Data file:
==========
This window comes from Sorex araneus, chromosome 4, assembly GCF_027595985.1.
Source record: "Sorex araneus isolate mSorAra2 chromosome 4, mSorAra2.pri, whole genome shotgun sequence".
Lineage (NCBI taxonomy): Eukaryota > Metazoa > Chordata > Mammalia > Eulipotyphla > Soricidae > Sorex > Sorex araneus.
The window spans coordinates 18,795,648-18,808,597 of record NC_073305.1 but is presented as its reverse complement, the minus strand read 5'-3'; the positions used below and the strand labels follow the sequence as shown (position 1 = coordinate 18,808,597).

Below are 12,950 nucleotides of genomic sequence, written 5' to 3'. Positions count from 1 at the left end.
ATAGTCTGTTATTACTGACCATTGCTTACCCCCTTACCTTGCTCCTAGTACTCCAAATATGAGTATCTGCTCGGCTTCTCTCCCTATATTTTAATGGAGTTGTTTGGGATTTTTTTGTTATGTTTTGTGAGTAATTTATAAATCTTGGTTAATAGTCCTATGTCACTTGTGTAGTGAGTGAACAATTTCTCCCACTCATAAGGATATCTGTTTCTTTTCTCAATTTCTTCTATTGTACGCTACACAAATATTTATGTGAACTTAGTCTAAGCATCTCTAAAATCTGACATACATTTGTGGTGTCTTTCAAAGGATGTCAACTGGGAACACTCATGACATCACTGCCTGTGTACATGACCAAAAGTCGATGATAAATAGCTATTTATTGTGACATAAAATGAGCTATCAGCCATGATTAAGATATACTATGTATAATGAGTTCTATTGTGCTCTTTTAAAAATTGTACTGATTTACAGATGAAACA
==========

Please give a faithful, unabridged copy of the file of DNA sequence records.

This window comes from Sorex araneus, chromosome 4, assembly GCF_027595985.1.
Source record: "Sorex araneus isolate mSorAra2 chromosome 4, mSorAra2.pri, whole genome shotgun sequence".
Lineage (NCBI taxonomy): Eukaryota > Metazoa > Chordata > Mammalia > Eulipotyphla > Soricidae > Sorex > Sorex araneus.
The window spans coordinates 18,795,648-18,808,597 of record NC_073305.1 but is presented as its reverse complement, the minus strand read 5'-3'; the positions used below and the strand labels follow the sequence as shown (position 1 = coordinate 18,808,597).

Below are 12,950 nucleotides of genomic sequence, written 5' to 3'. Positions count from 1 at the left end.
ATAGTCTGTTATTACTGACCATTGCTTACCCCCTTACCTTGCTCCTAGTACTCCAAATATGAGTATCTGCTCGGCTTCTCTCCCTATATTTTAATGGAGTTGTTTGGGATTTTTTTGTTATGTTTTGTGAGTAATTTATAAATCTTGGTTAATAGTCCTATGTCACTTGTGTAGTGAGTGAACAATTTCTCCCACTCATAAGGATATCTGTTTCTTTTCTCAATTTCTTCTATTGTACGCTACACAAATATTTATGTGAACTTAGTCTAAGCATCTCTAAAATCTGACATACATTTGTGGTGTCTTTCAAAGGATGTCAACTGGGAACACTCATGACATCACTGCCTGTGTACATGACCAAAAGTCGATGATAAATAGCTATTTATTGTGACATAAAATGAGCTATCAGCCATGATTAAGATATACTATGTATAATGAGTTCTATTGTGCTCTTTTAAAAATTGTACTGATTTACAGATGAAACA